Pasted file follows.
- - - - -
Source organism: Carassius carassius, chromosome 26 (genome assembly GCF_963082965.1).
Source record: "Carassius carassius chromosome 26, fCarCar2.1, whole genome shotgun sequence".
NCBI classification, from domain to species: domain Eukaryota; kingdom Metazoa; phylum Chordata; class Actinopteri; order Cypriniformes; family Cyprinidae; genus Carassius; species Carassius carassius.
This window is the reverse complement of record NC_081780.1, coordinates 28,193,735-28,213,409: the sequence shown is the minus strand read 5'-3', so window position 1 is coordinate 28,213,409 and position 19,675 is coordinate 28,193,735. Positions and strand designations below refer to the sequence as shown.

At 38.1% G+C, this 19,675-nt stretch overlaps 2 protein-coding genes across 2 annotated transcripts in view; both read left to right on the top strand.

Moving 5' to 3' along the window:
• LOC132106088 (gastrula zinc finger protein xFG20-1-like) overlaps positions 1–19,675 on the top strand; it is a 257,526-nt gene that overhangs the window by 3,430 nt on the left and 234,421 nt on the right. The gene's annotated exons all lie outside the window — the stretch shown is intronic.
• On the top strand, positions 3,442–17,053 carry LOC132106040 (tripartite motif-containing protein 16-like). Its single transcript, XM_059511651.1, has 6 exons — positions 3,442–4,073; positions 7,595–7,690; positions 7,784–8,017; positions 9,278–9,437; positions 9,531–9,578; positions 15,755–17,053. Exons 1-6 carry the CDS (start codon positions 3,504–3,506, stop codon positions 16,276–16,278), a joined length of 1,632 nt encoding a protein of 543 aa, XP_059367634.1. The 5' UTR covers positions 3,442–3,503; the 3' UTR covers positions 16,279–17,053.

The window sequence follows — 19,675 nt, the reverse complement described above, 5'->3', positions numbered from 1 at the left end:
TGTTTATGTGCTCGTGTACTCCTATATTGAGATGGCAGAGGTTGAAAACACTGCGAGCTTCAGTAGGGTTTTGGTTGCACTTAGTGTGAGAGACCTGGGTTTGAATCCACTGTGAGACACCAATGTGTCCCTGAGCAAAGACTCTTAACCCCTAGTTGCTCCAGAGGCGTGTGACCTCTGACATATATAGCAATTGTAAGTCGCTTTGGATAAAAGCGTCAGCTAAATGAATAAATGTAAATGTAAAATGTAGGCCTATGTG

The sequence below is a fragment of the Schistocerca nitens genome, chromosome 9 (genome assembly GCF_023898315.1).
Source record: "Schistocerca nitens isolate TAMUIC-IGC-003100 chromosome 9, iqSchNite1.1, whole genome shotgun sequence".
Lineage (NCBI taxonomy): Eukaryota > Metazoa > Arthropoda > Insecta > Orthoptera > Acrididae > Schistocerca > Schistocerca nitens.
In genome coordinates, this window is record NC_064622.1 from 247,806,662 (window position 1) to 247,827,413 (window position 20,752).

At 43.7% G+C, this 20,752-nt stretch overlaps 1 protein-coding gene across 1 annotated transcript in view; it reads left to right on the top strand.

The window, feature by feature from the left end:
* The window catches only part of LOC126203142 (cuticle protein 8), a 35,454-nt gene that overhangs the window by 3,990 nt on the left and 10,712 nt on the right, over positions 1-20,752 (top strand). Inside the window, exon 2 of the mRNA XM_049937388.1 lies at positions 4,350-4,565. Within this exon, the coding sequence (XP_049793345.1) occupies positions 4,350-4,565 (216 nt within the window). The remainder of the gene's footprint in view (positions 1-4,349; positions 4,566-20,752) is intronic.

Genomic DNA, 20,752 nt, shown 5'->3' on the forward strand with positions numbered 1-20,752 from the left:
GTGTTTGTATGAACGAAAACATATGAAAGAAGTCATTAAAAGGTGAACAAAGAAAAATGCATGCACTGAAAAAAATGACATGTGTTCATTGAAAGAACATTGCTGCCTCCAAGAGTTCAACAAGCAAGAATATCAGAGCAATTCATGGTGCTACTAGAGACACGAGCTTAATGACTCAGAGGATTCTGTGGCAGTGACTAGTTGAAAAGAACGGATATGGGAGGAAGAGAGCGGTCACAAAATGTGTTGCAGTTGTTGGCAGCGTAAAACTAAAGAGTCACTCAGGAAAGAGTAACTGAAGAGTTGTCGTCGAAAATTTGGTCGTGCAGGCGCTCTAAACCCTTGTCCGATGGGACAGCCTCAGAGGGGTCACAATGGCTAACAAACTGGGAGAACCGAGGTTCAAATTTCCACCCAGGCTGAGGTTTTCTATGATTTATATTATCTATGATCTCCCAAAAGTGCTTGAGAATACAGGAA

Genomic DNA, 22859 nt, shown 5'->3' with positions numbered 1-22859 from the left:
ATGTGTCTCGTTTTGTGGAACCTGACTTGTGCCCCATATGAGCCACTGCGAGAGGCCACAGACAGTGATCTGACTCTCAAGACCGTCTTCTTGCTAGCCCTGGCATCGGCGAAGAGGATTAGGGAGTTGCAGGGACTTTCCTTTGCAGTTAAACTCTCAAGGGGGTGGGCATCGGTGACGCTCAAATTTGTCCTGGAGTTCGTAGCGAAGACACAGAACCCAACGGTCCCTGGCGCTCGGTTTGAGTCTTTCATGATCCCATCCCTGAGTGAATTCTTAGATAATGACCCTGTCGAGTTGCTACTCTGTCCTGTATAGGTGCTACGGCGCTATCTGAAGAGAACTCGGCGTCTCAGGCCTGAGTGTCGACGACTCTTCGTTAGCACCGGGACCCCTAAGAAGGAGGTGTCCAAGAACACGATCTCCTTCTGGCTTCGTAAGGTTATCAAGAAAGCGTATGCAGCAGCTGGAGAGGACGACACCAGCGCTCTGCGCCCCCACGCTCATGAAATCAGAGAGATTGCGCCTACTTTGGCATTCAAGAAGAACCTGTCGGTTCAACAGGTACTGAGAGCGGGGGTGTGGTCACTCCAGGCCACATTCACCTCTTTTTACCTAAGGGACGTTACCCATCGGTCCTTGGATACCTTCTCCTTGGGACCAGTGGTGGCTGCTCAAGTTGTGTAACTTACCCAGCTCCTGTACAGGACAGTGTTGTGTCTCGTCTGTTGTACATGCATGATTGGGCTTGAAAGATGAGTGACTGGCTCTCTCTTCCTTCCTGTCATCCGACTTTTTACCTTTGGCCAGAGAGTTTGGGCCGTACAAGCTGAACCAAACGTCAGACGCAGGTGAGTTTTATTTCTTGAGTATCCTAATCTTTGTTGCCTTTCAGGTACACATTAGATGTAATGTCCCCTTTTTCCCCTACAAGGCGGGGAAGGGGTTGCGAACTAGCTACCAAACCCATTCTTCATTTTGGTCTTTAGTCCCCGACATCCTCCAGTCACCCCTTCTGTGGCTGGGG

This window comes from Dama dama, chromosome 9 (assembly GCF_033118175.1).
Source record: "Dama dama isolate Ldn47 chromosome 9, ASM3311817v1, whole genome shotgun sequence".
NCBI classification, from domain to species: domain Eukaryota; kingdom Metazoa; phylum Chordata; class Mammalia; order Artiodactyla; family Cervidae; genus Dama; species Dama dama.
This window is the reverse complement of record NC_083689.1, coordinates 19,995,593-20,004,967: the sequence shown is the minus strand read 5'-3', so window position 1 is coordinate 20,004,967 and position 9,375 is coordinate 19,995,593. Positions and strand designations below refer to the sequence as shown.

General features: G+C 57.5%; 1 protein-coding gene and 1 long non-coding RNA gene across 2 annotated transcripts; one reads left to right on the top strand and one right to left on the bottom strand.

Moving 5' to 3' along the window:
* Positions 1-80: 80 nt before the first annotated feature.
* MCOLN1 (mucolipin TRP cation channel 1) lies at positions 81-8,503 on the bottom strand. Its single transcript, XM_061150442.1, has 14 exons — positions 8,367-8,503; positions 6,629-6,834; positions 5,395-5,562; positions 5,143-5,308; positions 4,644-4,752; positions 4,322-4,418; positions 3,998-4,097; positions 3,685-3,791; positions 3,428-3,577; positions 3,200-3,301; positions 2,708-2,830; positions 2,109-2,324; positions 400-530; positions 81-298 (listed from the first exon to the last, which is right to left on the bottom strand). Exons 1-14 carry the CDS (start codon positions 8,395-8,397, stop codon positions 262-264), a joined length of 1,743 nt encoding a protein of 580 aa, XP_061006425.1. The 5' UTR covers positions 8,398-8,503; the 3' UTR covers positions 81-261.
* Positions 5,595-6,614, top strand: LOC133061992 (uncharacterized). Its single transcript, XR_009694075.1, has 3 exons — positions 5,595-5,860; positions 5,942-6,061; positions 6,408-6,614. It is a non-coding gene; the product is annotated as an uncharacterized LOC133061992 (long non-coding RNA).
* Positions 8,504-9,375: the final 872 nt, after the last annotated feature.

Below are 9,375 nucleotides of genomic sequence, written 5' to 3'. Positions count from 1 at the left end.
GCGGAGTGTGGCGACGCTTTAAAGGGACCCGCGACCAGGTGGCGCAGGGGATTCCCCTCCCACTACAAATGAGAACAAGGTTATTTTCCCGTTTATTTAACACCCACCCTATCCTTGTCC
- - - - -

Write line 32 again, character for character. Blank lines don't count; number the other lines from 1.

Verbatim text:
Below are 9,375 nucleotides of genomic sequence, written 5' to 3'. Positions count from 1 at the left end.